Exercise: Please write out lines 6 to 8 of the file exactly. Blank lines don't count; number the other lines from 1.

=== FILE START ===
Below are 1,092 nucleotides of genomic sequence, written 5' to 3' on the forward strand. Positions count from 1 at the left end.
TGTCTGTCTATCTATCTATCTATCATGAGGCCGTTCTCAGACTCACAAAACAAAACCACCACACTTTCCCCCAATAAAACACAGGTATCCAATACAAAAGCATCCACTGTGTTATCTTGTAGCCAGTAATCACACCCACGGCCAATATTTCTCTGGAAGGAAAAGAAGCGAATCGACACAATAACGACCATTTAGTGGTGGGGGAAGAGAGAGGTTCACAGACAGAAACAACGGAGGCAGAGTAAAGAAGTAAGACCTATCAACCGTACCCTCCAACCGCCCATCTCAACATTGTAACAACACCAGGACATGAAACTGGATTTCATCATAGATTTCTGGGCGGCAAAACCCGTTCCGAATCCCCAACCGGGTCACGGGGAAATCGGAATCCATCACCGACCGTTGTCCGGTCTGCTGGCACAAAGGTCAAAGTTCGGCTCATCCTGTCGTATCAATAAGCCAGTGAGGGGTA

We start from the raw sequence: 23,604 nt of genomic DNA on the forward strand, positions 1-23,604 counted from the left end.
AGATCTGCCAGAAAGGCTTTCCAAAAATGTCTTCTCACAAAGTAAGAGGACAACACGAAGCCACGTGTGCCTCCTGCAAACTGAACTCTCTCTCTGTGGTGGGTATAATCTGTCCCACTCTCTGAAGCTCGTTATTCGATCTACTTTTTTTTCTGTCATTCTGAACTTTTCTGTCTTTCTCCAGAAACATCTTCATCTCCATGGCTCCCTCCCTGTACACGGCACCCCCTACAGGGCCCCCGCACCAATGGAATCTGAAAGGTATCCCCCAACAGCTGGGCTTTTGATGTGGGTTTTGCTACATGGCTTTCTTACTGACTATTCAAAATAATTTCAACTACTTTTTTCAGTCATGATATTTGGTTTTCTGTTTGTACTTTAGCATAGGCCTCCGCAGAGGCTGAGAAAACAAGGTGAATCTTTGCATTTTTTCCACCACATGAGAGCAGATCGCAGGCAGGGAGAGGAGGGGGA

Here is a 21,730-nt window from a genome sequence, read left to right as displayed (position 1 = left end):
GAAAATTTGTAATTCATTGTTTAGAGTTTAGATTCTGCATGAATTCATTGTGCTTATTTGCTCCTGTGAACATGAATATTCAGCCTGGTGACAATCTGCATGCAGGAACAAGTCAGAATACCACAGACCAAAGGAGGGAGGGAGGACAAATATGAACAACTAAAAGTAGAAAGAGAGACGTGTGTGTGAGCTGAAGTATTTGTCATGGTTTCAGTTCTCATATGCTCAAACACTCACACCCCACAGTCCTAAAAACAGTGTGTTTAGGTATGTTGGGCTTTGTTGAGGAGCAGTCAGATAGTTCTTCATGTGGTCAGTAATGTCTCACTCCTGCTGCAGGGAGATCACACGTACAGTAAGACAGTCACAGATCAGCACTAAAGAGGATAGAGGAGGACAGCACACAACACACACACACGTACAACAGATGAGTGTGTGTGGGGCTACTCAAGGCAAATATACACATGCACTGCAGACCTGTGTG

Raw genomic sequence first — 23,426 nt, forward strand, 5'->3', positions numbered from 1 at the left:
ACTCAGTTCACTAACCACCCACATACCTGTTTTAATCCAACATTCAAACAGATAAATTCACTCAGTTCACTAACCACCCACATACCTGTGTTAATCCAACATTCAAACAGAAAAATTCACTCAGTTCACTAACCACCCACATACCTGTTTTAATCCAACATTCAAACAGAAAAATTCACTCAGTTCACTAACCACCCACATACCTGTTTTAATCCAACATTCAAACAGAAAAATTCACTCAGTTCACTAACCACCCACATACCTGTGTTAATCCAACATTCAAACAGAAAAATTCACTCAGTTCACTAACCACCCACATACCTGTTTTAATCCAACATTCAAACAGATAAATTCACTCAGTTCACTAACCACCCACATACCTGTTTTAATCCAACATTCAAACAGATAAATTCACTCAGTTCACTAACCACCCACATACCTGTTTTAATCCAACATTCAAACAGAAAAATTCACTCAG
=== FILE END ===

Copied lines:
GAAAATTTGTAATTCATTGTTTAGAGTTTAGATTCTGCATGAATTCATTGTGCTTATTTGCTCCTGTGAACATGAATATTCAGCCTGGTGACAATCTGCATGCAGGAACAAGTCAGAATACCACAGACCAAAGGAGGGAGGGAGGACAAATATGAACAACTAAAAGTAGAAAGAGAGACGTGTGTGTGAGCTGAAGTATTTGTCATGGTTTCAGTTCTCATATGCTCAAACACTCACACCCCACAGTCCTAAAAACAGTGTGTTTAGGTATGTTGGGCTTTGTTGAGGAGCAGTCAGATAGTTCTTCATGTGGTCAGTAATGTCTCACTCCTGCTGCAGGGAGATCACACGTACAGTAAGACAGTCACAGATCAGCACTAAAGAGGATAGAGGAGGACAGCACACAACACACACACACGTACAACAGATGAGTGTGTGTGGGGCTACTCAAGGCAAATATACACATGCACTGCAGACCTGTGTG

Raw genomic sequence first — 23,426 nt, forward strand, 5'->3', positions numbered from 1 at the left:
ACTCAGTTCACTAACCACCCACATACCTGTTTTAATCCAACATTCAAACAGATAAATTCACTCAGTTCACTAACCACCCACATACCTGTGTTAATCCAACATTCAAACAGAAAAATTCACTCAGTTCACTAACCACCCACATACCTGTTTTAATCCAACATTCAAACAGAAAAATTCACTCAGTTCACTAACCACCCACATACCTGTTTTAATCCAACATTCAAACAGAAAAATTCACTCAGTTCACTAACCACCCACATACCTGTGTTAATCCAACATTCAAACAGAAAAATTCACTCAGTTCACTAACCACCCACATACCTGTTTTAATCCAACATTCAAACAGATAAATTCACTCAGTTCACTAACCACCCACATACCTGTTTTAATCCAACATTCAAACAGATAAATTCACTCAGTTCACTAACCACCCACATACCTGTTTTAATCCAACATTCAAACAGAAAAATTCACTCAG